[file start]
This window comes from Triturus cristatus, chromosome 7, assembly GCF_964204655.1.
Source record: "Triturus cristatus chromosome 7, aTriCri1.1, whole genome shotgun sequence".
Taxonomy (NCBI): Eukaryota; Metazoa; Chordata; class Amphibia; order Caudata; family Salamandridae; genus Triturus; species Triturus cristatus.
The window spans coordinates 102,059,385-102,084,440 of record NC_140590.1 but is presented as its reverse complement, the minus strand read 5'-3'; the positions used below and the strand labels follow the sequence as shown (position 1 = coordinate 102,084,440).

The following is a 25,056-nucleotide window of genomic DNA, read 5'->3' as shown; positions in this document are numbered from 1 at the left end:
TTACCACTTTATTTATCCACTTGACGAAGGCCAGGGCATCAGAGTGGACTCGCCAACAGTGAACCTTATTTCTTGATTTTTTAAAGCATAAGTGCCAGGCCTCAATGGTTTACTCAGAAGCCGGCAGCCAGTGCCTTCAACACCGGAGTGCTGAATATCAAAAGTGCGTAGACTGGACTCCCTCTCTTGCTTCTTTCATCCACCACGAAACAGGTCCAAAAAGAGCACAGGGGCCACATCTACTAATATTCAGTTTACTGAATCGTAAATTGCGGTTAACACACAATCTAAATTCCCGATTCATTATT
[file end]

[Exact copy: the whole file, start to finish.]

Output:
This window comes from Triturus cristatus, chromosome 7, assembly GCF_964204655.1.
Source record: "Triturus cristatus chromosome 7, aTriCri1.1, whole genome shotgun sequence".
Taxonomy (NCBI): Eukaryota; Metazoa; Chordata; class Amphibia; order Caudata; family Salamandridae; genus Triturus; species Triturus cristatus.
The window spans coordinates 102,059,385-102,084,440 of record NC_140590.1 but is presented as its reverse complement, the minus strand read 5'-3'; the positions used below and the strand labels follow the sequence as shown (position 1 = coordinate 102,084,440).

The following is a 25,056-nucleotide window of genomic DNA, read 5'->3' as shown; positions in this document are numbered from 1 at the left end:
TTACCACTTTATTTATCCACTTGACGAAGGCCAGGGCATCAGAGTGGACTCGCCAACAGTGAACCTTATTTCTTGATTTTTTAAAGCATAAGTGCCAGGCCTCAATGGTTTACTCAGAAGCCGGCAGCCAGTGCCTTCAACACCGGAGTGCTGAATATCAAAAGTGCGTAGACTGGACTCCCTCTCTTGCTTCTTTCATCCACCACGAAACAGGTCCAAAAAGAGCACAGGGGCCACATCTACTAATATTCAGTTTACTGAATCGTAAATTGCGGTTAACACACAATCTAAATTCCCGATTCATTATT